Bill of Rights 1689

In a British court of law – know your rights and how True British Law can protect you

It is respectfully submitted to you that the provisions of the Bill of Rights 1689 make clear in law that no Officer or Minister of the Crown may depart from the duties that are imposed by the provisions of the Act, under any circumstances whatsoever.
It is respectfully submitted to the you that all members of the Courts, being themselves Officers of the Crown, are legally obliged to maintain those particular provisions of law that are defined by the Bill of Rights, 1689, notwithstanding any provision that may be made by other legislation and/or by any other forms of regulation.
It is respectfully submitted to you that no member of the Courts may
act in any way that serves to deny or otherwise remove those legal responsibilities that are imposed upon all Officers of the Crown by the provisions of the Bill of Rights, 1689.
It is respectfully submitted to the you that the particular responsibility in
Law that is imposed upon the Courts by the Bill of Rights, 1689, is contained
within that particular provision of the Act, which states as follows –
“Now in pursuance of the premises the said Lords Spiritual and Temporal and
Commons, in Parliament assembled, for the ratifying, confirming and establishing
the said declaration and the articles, clauses, matters and things therein contained
by the force of law made in due form by authority of Parliament, do pray that it
may be declared and enacted that all and singular the rights and liberties asserted
and claimed in the said declaration are the true, ancient and indubitable rights
and liberties of the people of this kingdom, and so shall be esteemed, allowed,
adjudged, deemed and taken to be; and that all and every the particulars
aforesaid shall be firmly and strictly holden and observed as they are expressed in
the said declaration, and all officers and ministers whatsoever shall serve their
Majesties and their successors according to the same in all time to come”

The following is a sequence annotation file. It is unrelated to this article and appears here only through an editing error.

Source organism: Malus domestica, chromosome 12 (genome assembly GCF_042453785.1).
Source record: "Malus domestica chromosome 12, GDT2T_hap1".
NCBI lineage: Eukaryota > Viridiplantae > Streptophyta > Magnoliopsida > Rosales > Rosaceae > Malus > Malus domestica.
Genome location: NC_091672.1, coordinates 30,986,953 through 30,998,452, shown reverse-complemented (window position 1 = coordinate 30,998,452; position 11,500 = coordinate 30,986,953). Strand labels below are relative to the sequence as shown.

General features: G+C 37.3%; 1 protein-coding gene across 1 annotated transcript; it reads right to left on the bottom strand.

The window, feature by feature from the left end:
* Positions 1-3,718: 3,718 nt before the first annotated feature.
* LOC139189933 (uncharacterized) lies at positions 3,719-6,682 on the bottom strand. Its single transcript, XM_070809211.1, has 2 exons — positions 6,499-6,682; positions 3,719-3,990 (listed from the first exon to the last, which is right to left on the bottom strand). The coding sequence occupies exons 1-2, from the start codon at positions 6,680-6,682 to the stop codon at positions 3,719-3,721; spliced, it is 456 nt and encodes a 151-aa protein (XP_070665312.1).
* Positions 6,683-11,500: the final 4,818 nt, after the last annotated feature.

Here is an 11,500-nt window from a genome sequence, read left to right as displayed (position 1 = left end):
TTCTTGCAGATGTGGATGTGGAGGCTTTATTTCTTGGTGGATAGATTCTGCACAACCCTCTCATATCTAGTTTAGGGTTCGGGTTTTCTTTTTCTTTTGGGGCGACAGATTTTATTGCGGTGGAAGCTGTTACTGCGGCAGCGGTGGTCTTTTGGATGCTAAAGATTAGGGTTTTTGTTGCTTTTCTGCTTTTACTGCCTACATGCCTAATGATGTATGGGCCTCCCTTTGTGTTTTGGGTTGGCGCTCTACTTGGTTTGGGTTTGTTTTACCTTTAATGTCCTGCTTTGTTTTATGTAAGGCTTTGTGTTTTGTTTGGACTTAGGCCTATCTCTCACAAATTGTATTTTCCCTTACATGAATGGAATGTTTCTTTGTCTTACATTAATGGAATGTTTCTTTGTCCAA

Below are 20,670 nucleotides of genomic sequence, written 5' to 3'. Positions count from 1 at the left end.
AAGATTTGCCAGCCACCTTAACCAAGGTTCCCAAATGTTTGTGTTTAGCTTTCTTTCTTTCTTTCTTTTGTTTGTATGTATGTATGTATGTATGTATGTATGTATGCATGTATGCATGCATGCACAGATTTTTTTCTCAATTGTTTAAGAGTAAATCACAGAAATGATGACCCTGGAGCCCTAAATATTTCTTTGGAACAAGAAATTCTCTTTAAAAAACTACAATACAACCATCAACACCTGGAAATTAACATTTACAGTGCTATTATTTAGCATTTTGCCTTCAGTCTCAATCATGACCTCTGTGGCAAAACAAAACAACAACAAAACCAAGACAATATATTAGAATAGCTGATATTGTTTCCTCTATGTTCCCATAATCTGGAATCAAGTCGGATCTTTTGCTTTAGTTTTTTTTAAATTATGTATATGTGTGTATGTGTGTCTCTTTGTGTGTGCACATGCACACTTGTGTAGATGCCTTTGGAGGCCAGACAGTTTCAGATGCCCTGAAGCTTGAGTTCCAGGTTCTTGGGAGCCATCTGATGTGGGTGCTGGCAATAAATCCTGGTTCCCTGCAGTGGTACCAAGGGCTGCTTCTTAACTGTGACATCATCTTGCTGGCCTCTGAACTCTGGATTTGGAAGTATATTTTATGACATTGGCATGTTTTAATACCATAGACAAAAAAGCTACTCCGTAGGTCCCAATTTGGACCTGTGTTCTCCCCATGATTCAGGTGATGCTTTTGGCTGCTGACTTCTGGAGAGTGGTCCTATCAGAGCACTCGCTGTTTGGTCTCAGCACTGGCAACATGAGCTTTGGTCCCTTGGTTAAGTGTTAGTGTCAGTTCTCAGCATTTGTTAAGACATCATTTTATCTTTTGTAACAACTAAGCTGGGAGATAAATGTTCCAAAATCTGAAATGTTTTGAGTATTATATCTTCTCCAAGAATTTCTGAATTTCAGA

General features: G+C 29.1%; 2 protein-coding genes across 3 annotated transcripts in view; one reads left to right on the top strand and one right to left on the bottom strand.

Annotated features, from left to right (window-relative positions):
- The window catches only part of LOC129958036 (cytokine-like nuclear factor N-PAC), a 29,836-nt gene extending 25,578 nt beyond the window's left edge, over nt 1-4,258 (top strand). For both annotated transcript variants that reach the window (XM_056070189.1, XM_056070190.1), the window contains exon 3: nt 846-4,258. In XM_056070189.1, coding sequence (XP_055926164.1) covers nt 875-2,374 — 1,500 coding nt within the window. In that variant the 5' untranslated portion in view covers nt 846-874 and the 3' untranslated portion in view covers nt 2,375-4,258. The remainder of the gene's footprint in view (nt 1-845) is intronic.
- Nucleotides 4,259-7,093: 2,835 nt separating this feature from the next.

In both Common Law and in Statute Law, it is provided that –
“No Freeman shall be taken or imprisoned, or be disseised of his Freehold, or Liberties, or free Customs, or be outlawed, or exiled, or any other wise destroyed; nor will we not pass upon him, nor (condemn him) (defined by the Statute as meaning ‘deal with him’), (1) but by lawful judgment of his Peers, or by the Law of the Land. We will sell to no man; we will not deny or defer to any man either Justice or Right.”
Item (2) “That all Grants and Promises of Fines and Forfeitures of particular persons before Conviction are illegall and void.” Bill of Rights 1689 Section 2 clause 12
Simply put; if you are given a fine without being put in a court of law first, the fine is invalid. This applies to any fine given to you including speeding fines, congestion charge, and a fine given to you by a policeman, any fine you receive. Item (2)
When you go to the court for none payment of the fine, or you fill in the slip to have the matter dealt with in a court of law, you must demand to be tried by a jury, (trial by the judgment of my peers or by the law of the land) the magistrate will say “I cannot offer you that option “. You reply “I want a jury and that is not your option, it belongs to me the defendant”. They will say “we are bound by statutes” which in reply you say “I am glad you are bound statutes and I am glad you have said that for it is statute that gave you your existence as a magistrate” and further more “you are bound by the first of these statutes The Bill of Rights 1689, which clearly states; item (1)
The magistrate will probably say “I still cannot give you that option” so you reply “The Bill of Rights 1689 requires you, as an officer of the crown, to serve the crown in accordance to the provisions of the Act” and furthermore “you must serve your majesty in accordance to this Act, for you cannot break your Oath of Allegiance you swore to become a magistrate, the option is mine and if you refuse to grant me my option, which is my right under the Act, then you yourself are in breach of common law, so you have no choice but to acquit me, for you have no right to deny me my birthrights as a British subject”. I will report soon of someone who not only used this system but got their expenses paid to them in full.
If they do not send you a court date, and they just send bailiffs to your house, then just comply with the bailiffs wishes. Then go immediately to your nearest magistrate court and apply for a “Statutory Declaration”. The Statutory Declaration is your chance to put to the court you was unaware of the trial to convict you, and you were not given your rights to defend yourself. This will overturn the ruling against you and the bailiff must return your money or your goods fore with.
In a court of law the jury is sovereign which basically means they make the ultimate decision on guilty or not guilty. The jury under common law can go against any law if they feel the law is unjust. They have the power to “null” a case if they feel the charge is unjust. No judge can rule against the jury’s final decision.
Protect yourself with this knowledge, for as we will prove very soon, Judges and magistrates dare not go against the Bill of Rights 1689, for it is the very statute they must obey.

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